This semester I’m teaching our Analytical Mechanics course, and I just finished a day on Introduction to Chaos. In this class, we are using the SageMath language to do some simple numerical analysis, so I used Sage to demonstrate some of the interesting behavior you find in chaotic systems. Since I’m learning Sage myself, I thought I would post the result of that class here, to demonstrate some of the Codes and the kinds of plots you can get with simple tools like Sage.

Before getting into the science, SageMath is a free, open-source mathematics software which includes things like Maxima, Python, and the GSL. It’s great because it’s extremely powerful and can be used right in a web browser, thanks for the Sage Cell Server. So I did all of this right in front of my students, to demonstrate how easy this tool is to use.

For the scientific background, I am going to do the same example of the driven, damped pendulum found in *Classical Mechanics* by John Taylor (although the exact same system can be found in *Analytic Mechanics*, by Hand and Finch). So, I didn’t create any of this science, I’m just demonstrating how to study it using Sage.

First, some very basic background. The equation of motion for a driven, damped pendulum of length and mass being acted upon by a driving force is

here is the damping term and , the ratio of the forcing amplitude to the weight of the pendulum. In order to get this into Sage, I’m going to rewrite it as a system of first-order linear differential equations,

This is a typical trick to use numerical integrators, basically because it’s easy to integrate first-order equations, even if they are nonlinear.

It’s easiest to find chaos right near resonance, so let’s pick the parameters and . This means the -axis will display in units of the period, 1 s. We also take . The first plot will be this system when the driving force is the same as the weight. That is, , and code + result is Figure 1 shown below.

`from sage.calculus.desolvers import desolve_system_rk4`

x,y,t=var('x y t')

w=2*pi

w0=3*pi

g=3/4*pi

f=1.0

P=desolve_system_rk4([-2*g*x-w0^2*sin(y)+f*w0^2*cos(w*t),x],[x,y],[0,0,0],ivar=t,end_points=[0,15],step=0.01)

Q=[[i,k] for i,j,k in P]

intP=spline(Q)

plot(intP,0,15)

Figure 2 is a plot with the driving force slightly bigger than the weight, .

This demonstrates an *attractor*, meaning the steady-state solution eventually settles down to oscillate around . We can check this is actually still periodic by asking Sage for the value of at =30 s, =31 s, etc., by calling this line instead of the plot command above

`[intP(i) for i in range(30,40)]`

(Note that we also have to change the range of integration from to .) The output is shown in Figure 3; the period is clearly 1.0 s out to four significant figures.

Next, let’s increase the forcing to . The result is shown in Figure 7. The attractor is still present (now with a value of around ), but the behavior is much more dramatic. In fact, you might not even be convinced that the period is still 1.0 s, since the peaks look to be different values. We can repeat our experiment from above, and ask Sage to print out the value of for integer timesteps between =30 and =40. The result is shown in Figure 4. The actual period appears to be 2.0 s, since the value of does not repeat exactly after 1.0 s. This is called *Period Doubling*.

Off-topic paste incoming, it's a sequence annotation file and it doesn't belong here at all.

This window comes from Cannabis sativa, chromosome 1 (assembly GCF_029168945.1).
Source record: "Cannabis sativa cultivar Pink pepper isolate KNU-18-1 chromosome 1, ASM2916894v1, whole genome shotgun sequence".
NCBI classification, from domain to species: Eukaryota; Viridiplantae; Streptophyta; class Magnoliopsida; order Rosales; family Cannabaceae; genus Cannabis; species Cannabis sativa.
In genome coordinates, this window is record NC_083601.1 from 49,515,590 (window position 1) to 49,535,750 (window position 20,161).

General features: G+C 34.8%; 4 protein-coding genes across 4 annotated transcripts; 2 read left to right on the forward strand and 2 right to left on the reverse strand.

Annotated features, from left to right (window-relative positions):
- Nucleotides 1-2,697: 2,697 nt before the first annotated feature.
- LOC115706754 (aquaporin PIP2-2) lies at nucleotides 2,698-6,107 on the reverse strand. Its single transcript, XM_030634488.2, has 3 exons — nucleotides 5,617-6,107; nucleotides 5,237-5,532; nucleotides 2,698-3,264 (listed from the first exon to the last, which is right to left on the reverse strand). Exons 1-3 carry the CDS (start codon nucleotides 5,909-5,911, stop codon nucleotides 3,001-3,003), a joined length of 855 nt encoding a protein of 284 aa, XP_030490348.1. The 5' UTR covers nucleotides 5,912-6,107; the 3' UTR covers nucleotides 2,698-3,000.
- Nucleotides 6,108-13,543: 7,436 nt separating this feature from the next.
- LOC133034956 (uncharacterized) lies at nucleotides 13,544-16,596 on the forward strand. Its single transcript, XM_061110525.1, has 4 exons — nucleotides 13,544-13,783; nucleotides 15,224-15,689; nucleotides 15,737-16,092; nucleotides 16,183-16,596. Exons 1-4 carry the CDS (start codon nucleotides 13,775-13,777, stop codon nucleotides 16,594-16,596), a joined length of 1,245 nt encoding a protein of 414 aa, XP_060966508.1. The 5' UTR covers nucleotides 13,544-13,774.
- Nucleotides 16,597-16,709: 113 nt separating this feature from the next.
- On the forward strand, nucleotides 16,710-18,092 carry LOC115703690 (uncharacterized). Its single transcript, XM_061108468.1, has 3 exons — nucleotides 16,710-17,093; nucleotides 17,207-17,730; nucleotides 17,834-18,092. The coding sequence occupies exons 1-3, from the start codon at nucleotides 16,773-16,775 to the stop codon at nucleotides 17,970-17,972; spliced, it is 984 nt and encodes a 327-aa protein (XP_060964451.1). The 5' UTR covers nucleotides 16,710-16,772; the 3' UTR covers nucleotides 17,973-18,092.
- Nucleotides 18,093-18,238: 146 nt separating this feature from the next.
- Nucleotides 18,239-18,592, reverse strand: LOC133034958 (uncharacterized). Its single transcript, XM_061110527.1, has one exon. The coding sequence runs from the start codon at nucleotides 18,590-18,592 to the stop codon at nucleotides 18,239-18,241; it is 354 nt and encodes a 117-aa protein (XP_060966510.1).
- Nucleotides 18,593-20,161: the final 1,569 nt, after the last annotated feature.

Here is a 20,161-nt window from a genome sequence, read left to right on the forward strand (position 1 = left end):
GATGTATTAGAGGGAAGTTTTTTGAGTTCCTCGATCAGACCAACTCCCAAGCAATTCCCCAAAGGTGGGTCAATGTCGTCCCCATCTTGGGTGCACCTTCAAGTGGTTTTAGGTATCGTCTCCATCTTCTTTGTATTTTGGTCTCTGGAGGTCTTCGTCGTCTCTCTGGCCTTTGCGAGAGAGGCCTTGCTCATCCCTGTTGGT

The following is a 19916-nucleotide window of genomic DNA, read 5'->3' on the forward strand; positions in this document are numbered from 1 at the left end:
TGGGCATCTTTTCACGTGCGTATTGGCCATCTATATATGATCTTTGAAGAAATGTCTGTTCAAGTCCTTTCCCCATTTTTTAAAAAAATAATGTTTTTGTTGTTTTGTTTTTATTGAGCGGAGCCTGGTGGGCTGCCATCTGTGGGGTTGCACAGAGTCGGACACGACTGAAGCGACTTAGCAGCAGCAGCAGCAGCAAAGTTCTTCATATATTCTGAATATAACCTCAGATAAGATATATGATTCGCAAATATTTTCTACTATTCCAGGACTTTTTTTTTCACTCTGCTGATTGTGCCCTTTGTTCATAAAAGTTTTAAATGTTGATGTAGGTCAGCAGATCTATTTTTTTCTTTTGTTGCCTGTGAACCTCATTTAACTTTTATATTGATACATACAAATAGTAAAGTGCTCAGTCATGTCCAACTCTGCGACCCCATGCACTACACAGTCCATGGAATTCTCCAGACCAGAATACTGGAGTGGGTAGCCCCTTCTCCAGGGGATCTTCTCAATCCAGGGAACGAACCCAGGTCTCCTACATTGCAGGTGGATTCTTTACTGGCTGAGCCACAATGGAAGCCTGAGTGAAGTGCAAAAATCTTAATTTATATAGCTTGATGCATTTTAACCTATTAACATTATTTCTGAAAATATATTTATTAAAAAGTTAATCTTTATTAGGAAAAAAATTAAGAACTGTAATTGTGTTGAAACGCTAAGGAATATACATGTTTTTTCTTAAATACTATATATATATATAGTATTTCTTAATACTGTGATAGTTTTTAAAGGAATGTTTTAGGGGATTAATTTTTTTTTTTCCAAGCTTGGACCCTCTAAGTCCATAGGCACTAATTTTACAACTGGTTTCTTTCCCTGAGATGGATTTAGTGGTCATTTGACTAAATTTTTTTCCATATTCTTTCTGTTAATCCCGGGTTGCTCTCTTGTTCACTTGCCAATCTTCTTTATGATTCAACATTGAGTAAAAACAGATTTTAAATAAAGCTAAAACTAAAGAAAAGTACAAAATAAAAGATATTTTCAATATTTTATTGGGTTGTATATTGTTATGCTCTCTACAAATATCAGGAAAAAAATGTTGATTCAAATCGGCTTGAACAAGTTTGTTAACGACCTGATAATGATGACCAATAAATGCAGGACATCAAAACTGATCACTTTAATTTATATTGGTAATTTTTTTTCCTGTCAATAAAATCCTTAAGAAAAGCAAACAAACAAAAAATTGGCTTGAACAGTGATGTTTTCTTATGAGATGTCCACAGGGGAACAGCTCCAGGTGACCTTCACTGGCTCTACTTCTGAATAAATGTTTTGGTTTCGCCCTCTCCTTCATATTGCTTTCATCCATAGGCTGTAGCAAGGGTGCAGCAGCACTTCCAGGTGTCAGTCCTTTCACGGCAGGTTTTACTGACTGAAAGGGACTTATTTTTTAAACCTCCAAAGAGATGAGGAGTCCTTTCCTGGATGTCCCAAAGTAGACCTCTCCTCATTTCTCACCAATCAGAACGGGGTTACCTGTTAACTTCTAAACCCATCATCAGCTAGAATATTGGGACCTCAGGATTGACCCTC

In Figure 8, I’ve displayed a plot with , and it’s immediately obvious that the oscillatory motion now has period 3.0 s. We can check this by playing the same game, shown in Figure 6.

Now we are in a position to see some unique behavior. I am going to overlay a new solution onto this one, but give the second solution a different initial value, instead of . The code I am adding is

`P2=desolve_system_rk4([-2*b*x-w0^2*sin(y)+g*w0^2*cos(w*t),x],[x,y],[0,0,-pi/2],`

ivar=t,end_points=[0,15],step=0.01)

Q2=[[i,k] for i,j,k in P2]

intP2=spline(Q2)

plot(intP,0,15)+plot(intP2,0,15,linestyle=":", color=''red'')

The result is shown in Figure 8. Here we can see the first example of the sensitivity to initial conditions. The two solutions diverge markedly once you have a slightly different initial condition, heading towards two very different attractors. Let’s plot the difference between the two oscillators,

but with only a very small difference in the initial conditions, . The code follows:

`#plot(intP,0,15)+plot(intP2,0,15,linestyle=":", color=''red'')`

plot(lambda x: abs(intP(x)-intP2(x)),0,15)

This is shown in Figure 9. It clearly decays to zero, but that’s hard to see so let’s plot it on a log scale, shown in Figure 10.

`#plot(intP,0,15)+plot(intP2,0,15,linestyle=":", color=''red'')`

plot_semilogy(lambda x: abs(intP(x)-intP2(x)),0,15)

Now, let’s see what happens if we do this same thing, but make the force parameter over the critical value of . This is displayed in Figure 11, for . We get completely the *opposite* behavior, the differences in the oscillators are driven *away* from each other due to their small initial separations. This is the essence of “Jurrasic Park Chaos” – a small change in the initial conditions (like a butterfly flapping it’s wings in Malaysa) causes a large change in the final outcome (a change in the weather pattern over California).